9. Tramadol (generic for Rysolt and Ultram)

Tramadol is used to treat moderate to severe pain as a narcotic-like pain reliever.

10. Amoxicillin (generic for Moxatag)

Amoxicillin is a penicillin antibiotic used to fight bacteria. It is used to treat a variety of bacterial infections, like tonsillitis, bronchitis, pneumonia, gonorrhea, and infections of the ear, nose, throat, skin, or urinary tract. It can be used together with other antibiotics, such as Clarithromycin.


Top 10 drugs filled using insurance in 2016.

1. Atorvastatin Calcium (generic for Lipitor) #12 on the not using insurance list

Atorvastatin Calcium is a common statin used to reduce bad levels of cholesterol, while increasing the levels of good cholesterol.

2. Levothyroxine (generic for Synthroid) #61 on the filled not using insurance list

Levothyroxine treats hypothyroidism. It is used to replace a hormone normally produced by your thyroid gland, which regulates metabolic function and your body’s energy.

3. Lisinopril (generic for Prinivil) #6 filled not using insurance list

Lisinopril is an ACE inhibitor used to treat hypertension.

4. Omeprazole (generic for Prilosec) #14 filled not using insurance list

Omeprazole is a proton pump inhibitor used to decrease the amount of acid produced in the stomach. It is used to treat gastroesophageal reflux disease, also known as GERD, as well as other conditions that are caused by excess stomach acid.

5. Metformin (generic for Glucophage) #22 filled not using insurance list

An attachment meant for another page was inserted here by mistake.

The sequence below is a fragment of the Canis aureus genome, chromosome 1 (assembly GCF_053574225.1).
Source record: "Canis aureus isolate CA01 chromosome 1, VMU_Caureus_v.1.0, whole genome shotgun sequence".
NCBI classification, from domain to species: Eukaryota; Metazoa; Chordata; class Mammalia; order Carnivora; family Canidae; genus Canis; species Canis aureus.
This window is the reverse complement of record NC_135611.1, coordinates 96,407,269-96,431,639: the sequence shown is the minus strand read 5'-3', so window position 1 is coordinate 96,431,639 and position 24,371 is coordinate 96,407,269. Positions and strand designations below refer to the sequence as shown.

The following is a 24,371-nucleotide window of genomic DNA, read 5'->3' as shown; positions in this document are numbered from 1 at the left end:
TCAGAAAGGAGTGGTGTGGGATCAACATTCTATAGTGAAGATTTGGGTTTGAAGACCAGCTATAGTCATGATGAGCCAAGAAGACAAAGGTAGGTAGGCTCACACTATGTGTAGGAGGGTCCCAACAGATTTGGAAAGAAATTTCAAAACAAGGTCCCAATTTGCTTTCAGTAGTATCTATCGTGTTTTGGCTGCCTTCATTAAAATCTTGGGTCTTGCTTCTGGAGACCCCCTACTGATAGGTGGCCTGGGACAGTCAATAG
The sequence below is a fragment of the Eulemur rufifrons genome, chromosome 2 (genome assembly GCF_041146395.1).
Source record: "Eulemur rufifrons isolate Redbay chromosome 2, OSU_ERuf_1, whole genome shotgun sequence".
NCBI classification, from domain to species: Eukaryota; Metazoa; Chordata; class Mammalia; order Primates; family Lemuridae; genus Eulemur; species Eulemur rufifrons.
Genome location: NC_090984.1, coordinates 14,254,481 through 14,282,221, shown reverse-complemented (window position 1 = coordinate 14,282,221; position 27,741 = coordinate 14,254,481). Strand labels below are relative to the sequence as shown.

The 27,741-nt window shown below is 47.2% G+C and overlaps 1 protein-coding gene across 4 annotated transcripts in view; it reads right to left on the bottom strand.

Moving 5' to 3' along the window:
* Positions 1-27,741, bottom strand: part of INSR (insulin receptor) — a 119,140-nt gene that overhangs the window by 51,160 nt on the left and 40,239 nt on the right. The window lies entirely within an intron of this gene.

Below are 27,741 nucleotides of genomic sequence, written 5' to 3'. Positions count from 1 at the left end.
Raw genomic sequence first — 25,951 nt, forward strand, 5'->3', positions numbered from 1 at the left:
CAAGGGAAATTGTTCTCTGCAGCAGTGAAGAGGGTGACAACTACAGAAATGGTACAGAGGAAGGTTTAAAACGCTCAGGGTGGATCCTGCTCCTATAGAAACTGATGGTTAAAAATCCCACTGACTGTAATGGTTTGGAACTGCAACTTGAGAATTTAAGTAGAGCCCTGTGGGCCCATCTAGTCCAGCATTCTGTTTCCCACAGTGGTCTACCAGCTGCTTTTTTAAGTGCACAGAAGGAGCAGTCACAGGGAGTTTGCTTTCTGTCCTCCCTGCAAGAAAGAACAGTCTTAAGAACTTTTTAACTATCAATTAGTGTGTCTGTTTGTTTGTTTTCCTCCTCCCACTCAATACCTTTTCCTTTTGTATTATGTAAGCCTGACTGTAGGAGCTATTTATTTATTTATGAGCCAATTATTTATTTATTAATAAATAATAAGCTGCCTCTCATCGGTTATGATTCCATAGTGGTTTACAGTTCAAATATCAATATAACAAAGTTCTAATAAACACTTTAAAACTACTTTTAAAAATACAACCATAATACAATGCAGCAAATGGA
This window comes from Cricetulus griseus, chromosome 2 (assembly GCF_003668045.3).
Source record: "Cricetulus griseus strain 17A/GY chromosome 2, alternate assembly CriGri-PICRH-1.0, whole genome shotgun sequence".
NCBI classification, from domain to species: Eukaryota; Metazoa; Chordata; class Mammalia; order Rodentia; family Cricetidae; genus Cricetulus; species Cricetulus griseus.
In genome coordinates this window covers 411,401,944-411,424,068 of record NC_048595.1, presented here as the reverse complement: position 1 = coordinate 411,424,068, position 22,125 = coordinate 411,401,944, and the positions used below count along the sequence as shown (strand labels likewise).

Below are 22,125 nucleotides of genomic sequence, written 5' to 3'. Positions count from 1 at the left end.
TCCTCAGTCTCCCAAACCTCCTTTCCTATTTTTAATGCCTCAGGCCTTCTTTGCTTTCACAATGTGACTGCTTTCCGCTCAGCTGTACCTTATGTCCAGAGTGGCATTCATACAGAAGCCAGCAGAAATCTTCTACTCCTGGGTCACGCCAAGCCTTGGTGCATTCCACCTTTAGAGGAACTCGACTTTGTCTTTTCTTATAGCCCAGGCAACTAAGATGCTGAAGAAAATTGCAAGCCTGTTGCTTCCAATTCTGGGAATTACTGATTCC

Metformin is used to improve blood sugar control in people with type 2 diabetes. It is an oral medication that helps control blood sugar levels.

6. Amlodipine (generic for Norvasc) #7 filled not using insurance list

Amlodipine is used to treat chest pain, as well as other conditions related to coronary artery disease. It is a calcium channel blocker that widens blood vessels to improve blood flow.

7. Simvastatin (generic for Zocor) #38 filled not using insurance list

Simvastatin is used to lower triglycerides and cholesterol in the blood. It belongs to the statins drug group. It helps lower bad cholesterol, while increasing levels of good cholesterol.

8. Hydrocodone/Acetaminophen (generic for Vicodin, Norco, Lortab) #2 filled not using insurance list

Hydrocodone/Acetaminophen is used to treat moderate to severe pain. The medication is a combination of Hydrocodone, a narcotic pain reliever, and Acetaminophen, which is a less potent pain reliever that increases the effects of hydrocodone.

9. Metoprolol (generic for Lopressor) #33 filled not using insurance list

Metoprolol is used to treat chest pain and high blood pressure. It can also be used to treat or prevent heart attack. Metoprolol is a beta-blocker that affects the heart and circulation.

10. Losartan (generic for Cozaar) #80 filled not using insurance list

Losartan is used to treat hypertension (high blood pressure). It can also be used to lower the risk of stroke in certain people with heart disease.

***View the lists in their entirety at the bottom of this blog post.***


Why would these lists differ so much?

Insured and uninsured consumers are starting to shop around for the lowest price on their medications. Here are a few reasons why consumers may be using discount sources instead of the negotiated prices provided by their insurance.

1. Purchasing high cost drugs

High deductible health plans require consumers to pay 100 percent of their medication’s costs, up until the deductible amount is met. Patients on these plans often use discount and coupon services, because they can have lower costs than what has been negotiated by their insurance. Furthermore, some insurances will allow their members to submit purchase amounts to count toward meeting their deductible.